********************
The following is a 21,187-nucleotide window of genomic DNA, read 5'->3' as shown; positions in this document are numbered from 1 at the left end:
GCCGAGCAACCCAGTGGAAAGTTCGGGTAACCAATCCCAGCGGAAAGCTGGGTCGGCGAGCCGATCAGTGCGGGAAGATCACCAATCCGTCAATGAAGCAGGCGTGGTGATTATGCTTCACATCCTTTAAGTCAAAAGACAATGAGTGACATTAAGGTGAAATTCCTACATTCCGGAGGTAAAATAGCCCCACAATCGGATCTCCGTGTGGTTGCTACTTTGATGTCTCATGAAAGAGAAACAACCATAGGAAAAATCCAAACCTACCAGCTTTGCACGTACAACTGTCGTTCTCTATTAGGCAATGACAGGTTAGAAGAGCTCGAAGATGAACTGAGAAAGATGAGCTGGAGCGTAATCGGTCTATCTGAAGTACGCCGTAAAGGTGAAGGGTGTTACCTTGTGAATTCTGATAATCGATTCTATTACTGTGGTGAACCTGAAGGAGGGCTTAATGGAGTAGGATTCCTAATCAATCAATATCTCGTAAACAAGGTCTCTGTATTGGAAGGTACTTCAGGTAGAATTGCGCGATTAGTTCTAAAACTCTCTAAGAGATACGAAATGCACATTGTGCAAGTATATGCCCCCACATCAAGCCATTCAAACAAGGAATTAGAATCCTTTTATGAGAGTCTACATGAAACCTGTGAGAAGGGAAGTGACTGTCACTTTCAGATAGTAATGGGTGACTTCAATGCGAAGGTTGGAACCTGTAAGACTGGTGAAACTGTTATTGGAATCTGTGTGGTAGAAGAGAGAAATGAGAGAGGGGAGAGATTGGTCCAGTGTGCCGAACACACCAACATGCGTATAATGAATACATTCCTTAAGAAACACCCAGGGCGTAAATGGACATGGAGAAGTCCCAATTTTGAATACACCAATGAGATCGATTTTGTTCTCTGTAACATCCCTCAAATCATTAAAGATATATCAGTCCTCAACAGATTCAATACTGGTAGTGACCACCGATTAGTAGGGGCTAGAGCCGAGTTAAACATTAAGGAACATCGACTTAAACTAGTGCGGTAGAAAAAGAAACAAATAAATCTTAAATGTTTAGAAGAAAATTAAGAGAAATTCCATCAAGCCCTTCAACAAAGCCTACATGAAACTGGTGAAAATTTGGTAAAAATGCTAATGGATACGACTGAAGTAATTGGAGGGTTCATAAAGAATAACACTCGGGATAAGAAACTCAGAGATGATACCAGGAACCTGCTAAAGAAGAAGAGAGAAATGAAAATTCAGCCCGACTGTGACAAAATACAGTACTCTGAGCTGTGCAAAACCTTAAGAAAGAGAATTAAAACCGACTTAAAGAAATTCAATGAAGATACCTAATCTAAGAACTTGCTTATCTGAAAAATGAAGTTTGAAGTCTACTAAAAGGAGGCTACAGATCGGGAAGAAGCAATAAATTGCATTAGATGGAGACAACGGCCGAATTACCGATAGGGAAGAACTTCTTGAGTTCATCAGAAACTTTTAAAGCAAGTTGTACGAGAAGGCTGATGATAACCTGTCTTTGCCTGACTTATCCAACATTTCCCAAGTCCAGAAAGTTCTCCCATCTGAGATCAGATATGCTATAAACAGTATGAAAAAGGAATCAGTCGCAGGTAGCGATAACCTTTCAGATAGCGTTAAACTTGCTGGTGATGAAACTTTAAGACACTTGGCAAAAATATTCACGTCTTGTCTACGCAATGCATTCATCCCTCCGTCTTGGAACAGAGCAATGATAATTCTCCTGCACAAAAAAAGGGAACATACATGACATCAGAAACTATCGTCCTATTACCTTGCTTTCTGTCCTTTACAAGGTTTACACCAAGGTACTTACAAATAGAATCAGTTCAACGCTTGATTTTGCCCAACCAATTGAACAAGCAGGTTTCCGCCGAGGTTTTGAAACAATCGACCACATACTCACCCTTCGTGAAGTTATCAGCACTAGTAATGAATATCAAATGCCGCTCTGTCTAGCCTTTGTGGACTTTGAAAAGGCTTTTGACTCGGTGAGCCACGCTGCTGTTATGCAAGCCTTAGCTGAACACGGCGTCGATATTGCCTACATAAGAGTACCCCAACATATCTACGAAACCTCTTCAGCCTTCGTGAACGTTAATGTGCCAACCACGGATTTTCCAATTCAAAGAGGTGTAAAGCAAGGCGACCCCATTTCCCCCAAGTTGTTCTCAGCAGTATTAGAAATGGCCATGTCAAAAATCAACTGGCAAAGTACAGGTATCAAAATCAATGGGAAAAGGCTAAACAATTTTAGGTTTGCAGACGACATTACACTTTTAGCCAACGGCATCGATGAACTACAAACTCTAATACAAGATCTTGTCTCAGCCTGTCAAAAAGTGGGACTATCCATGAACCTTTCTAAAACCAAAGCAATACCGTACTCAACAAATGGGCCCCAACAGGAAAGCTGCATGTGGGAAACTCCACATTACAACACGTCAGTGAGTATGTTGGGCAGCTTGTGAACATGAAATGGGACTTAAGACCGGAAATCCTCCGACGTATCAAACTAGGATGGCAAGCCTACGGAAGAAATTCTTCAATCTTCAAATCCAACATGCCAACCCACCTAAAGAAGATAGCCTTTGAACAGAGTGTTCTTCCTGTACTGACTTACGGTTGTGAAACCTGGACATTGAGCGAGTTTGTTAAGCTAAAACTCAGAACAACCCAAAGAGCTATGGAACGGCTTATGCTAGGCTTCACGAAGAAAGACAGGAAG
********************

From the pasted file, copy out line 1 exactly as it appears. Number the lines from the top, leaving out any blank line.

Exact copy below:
The following is a 21,187-nucleotide window of genomic DNA, read 5'->3' as shown; positions in this document are numbered from 1 at the left end: